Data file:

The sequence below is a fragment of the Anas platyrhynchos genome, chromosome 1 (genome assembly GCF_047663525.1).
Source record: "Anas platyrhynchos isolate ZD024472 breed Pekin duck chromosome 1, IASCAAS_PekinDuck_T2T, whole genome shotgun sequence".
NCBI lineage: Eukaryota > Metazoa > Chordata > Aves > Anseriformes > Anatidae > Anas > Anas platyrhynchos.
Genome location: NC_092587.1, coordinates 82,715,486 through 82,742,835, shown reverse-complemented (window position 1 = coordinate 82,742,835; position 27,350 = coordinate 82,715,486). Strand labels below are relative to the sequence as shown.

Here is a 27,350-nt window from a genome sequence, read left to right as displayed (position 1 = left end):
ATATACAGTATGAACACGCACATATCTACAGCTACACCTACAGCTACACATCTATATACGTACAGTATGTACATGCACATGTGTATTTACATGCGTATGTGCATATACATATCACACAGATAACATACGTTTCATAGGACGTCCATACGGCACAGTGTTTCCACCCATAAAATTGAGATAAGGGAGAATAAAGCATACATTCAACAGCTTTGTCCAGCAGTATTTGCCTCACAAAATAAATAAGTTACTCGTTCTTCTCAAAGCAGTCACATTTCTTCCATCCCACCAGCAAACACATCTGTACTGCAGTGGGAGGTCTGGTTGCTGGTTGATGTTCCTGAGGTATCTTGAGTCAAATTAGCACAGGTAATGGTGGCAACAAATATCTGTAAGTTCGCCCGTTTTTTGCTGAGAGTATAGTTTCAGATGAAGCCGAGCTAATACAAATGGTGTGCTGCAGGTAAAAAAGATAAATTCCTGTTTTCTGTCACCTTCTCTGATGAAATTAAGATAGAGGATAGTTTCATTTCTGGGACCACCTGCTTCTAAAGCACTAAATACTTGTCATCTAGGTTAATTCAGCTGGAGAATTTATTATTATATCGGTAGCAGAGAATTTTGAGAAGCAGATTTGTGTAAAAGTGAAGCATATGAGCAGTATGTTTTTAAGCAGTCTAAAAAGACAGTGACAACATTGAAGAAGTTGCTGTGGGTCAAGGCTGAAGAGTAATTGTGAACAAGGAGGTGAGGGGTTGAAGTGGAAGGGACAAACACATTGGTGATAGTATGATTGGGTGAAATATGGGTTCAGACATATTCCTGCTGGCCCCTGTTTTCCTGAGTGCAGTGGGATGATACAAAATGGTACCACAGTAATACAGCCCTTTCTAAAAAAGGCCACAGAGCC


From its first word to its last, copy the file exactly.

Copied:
The sequence below is a fragment of the Anas platyrhynchos genome, chromosome 1 (genome assembly GCF_047663525.1).
Source record: "Anas platyrhynchos isolate ZD024472 breed Pekin duck chromosome 1, IASCAAS_PekinDuck_T2T, whole genome shotgun sequence".
NCBI lineage: Eukaryota > Metazoa > Chordata > Aves > Anseriformes > Anatidae > Anas > Anas platyrhynchos.
Genome location: NC_092587.1, coordinates 82,715,486 through 82,742,835, shown reverse-complemented (window position 1 = coordinate 82,742,835; position 27,350 = coordinate 82,715,486). Strand labels below are relative to the sequence as shown.

Here is a 27,350-nt window from a genome sequence, read left to right as displayed (position 1 = left end):
ATATACAGTATGAACACGCACATATCTACAGCTACACCTACAGCTACACATCTATATACGTACAGTATGTACATGCACATGTGTATTTACATGCGTATGTGCATATACATATCACACAGATAACATACGTTTCATAGGACGTCCATACGGCACAGTGTTTCCACCCATAAAATTGAGATAAGGGAGAATAAAGCATACATTCAACAGCTTTGTCCAGCAGTATTTGCCTCACAAAATAAATAAGTTACTCGTTCTTCTCAAAGCAGTCACATTTCTTCCATCCCACCAGCAAACACATCTGTACTGCAGTGGGAGGTCTGGTTGCTGGTTGATGTTCCTGAGGTATCTTGAGTCAAATTAGCACAGGTAATGGTGGCAACAAATATCTGTAAGTTCGCCCGTTTTTTGCTGAGAGTATAGTTTCAGATGAAGCCGAGCTAATACAAATGGTGTGCTGCAGGTAAAAAAGATAAATTCCTGTTTTCTGTCACCTTCTCTGATGAAATTAAGATAGAGGATAGTTTCATTTCTGGGACCACCTGCTTCTAAAGCACTAAATACTTGTCATCTAGGTTAATTCAGCTGGAGAATTTATTATTATATCGGTAGCAGAGAATTTTGAGAAGCAGATTTGTGTAAAAGTGAAGCATATGAGCAGTATGTTTTTAAGCAGTCTAAAAAGACAGTGACAACATTGAAGAAGTTGCTGTGGGTCAAGGCTGAAGAGTAATTGTGAACAAGGAGGTGAGGGGTTGAAGTGGAAGGGACAAACACATTGGTGATAGTATGATTGGGTGAAATATGGGTTCAGACATATTCCTGCTGGCCCCTGTTTTCCTGAGTGCAGTGGGATGATACAAAATGGTACCACAGTAATACAGCCCTTTCTAAAAAAGGCCACAGAGCC